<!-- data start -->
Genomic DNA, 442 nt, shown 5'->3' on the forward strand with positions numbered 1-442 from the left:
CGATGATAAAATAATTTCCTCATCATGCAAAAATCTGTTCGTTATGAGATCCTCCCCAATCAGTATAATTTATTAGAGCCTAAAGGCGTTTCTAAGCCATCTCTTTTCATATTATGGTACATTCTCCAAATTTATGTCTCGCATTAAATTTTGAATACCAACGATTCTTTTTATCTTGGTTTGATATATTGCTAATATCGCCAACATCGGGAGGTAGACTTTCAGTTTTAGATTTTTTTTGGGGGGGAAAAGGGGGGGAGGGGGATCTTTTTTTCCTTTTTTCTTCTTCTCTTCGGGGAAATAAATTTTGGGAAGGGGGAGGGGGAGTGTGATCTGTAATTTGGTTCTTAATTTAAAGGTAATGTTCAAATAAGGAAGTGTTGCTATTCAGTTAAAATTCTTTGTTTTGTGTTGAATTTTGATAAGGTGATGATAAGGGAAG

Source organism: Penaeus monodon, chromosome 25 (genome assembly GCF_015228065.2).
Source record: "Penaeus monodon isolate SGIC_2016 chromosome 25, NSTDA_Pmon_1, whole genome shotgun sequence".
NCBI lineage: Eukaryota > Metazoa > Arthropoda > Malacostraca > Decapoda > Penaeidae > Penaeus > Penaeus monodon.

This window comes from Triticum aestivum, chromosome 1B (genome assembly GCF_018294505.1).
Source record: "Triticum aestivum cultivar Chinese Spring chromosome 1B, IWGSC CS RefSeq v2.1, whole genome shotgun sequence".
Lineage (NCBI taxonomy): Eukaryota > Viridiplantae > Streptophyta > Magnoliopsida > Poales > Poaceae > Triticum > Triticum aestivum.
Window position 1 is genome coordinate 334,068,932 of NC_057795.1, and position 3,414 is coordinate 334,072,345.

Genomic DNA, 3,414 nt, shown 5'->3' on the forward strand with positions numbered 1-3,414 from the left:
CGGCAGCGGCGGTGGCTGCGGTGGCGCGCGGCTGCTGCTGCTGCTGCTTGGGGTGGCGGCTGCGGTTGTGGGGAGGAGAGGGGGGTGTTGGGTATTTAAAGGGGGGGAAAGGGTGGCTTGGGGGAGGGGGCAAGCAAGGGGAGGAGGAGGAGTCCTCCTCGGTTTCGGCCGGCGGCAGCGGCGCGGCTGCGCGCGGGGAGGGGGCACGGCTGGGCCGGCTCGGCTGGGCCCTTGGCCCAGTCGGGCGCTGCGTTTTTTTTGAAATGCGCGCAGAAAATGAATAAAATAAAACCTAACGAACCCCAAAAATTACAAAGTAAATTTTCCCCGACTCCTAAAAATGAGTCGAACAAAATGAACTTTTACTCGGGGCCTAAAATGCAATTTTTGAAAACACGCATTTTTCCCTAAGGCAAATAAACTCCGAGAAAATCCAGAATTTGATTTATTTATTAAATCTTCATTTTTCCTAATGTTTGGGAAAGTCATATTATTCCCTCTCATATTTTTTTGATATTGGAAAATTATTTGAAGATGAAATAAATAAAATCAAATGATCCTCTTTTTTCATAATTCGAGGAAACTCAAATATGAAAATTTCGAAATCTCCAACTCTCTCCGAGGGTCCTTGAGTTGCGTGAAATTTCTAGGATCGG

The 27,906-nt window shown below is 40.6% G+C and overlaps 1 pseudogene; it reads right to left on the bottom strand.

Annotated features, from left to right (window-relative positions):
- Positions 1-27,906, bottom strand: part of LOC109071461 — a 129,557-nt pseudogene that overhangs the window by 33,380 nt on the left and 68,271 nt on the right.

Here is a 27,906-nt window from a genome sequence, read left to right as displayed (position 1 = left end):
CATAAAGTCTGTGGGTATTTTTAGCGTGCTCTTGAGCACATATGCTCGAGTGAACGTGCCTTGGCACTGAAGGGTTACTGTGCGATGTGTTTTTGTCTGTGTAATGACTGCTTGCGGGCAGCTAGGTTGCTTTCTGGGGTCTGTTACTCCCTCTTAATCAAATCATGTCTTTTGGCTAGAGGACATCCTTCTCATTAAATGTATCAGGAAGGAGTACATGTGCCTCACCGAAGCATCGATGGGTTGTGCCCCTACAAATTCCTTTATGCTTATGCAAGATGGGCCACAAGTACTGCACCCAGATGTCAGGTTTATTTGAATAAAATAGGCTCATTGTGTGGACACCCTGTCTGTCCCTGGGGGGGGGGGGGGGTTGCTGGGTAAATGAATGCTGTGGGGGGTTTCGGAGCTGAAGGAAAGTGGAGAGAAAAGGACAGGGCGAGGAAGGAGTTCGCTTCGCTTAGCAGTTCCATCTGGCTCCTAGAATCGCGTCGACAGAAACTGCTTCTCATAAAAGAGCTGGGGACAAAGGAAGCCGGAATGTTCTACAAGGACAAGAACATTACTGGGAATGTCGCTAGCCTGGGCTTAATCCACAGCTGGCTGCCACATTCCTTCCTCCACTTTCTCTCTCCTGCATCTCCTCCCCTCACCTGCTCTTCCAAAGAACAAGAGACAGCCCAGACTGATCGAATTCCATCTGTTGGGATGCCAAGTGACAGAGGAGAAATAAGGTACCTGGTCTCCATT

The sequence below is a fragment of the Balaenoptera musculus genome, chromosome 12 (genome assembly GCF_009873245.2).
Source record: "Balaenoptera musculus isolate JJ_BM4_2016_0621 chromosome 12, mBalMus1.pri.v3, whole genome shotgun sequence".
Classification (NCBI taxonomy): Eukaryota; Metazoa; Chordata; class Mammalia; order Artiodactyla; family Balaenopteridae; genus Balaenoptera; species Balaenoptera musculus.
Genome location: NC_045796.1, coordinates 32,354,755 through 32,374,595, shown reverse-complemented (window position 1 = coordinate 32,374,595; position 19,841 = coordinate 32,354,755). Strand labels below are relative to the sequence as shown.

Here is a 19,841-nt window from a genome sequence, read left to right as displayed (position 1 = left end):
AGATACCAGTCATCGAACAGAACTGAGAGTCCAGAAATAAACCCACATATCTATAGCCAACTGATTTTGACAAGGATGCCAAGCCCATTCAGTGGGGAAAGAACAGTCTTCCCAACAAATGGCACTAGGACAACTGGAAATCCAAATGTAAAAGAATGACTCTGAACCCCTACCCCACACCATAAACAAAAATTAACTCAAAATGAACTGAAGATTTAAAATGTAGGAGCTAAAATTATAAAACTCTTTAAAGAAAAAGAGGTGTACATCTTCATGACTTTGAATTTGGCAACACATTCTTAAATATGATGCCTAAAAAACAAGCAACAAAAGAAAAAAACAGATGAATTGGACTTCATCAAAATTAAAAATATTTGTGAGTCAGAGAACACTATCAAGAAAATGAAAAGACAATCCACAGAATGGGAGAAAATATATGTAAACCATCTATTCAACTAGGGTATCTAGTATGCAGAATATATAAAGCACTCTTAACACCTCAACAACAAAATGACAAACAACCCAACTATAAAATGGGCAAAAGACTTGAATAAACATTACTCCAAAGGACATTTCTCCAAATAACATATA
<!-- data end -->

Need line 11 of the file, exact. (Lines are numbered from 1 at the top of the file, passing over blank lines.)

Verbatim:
CGGCAGCGGCGGTGGCTGCGGTGGCGCGCGGCTGCTGCTGCTGCTGCTTGGGGTGGCGGCTGCGGTTGTGGGGAGGAGAGGGGGGTGTTGGGTATTTAAAGGGGGGGAAAGGGTGGCTTGGGGGAGGGGGCAAGCAAGGGGAGGAGGAGGAGTCCTCCTCGGTTTCGGCCGGCGGCAGCGGCGCGGCTGCGCGCGGGGAGGGGGCACGGCTGGGCCGGCTCGGCTGGGCCCTTGGCCCAGTCGGGCGCTGCGTTTTTTTTGAAATGCGCGCAGAAAATGAATAAAATAAAACCTAACGAACCCCAAAAATTACAAAGTAAATTTTCCCCGACTCCTAAAAATGAGTCGAACAAAATGAACTTTTACTCGGGGCCTAAAATGCAATTTTTGAAAACACGCATTTTTCCCTAAGGCAAATAAACTCCGAGAAAATCCAGAATTTGATTTATTTATTAAATCTTCATTTTTCCTAATGTTTGGGAAAGTCATATTATTCCCTCTCATATTTTTTTGATATTGGAAAATTATTTGAAGATGAAATAAATAAAATCAAATGATCCTCTTTTTTCATAATTCGAGGAAACTCAAATATGAAAATTTCGAAATCTCCAACTCTCTCCGAGGGTCCTTGAGTTGCGTGAAATTTCTAGGATCGG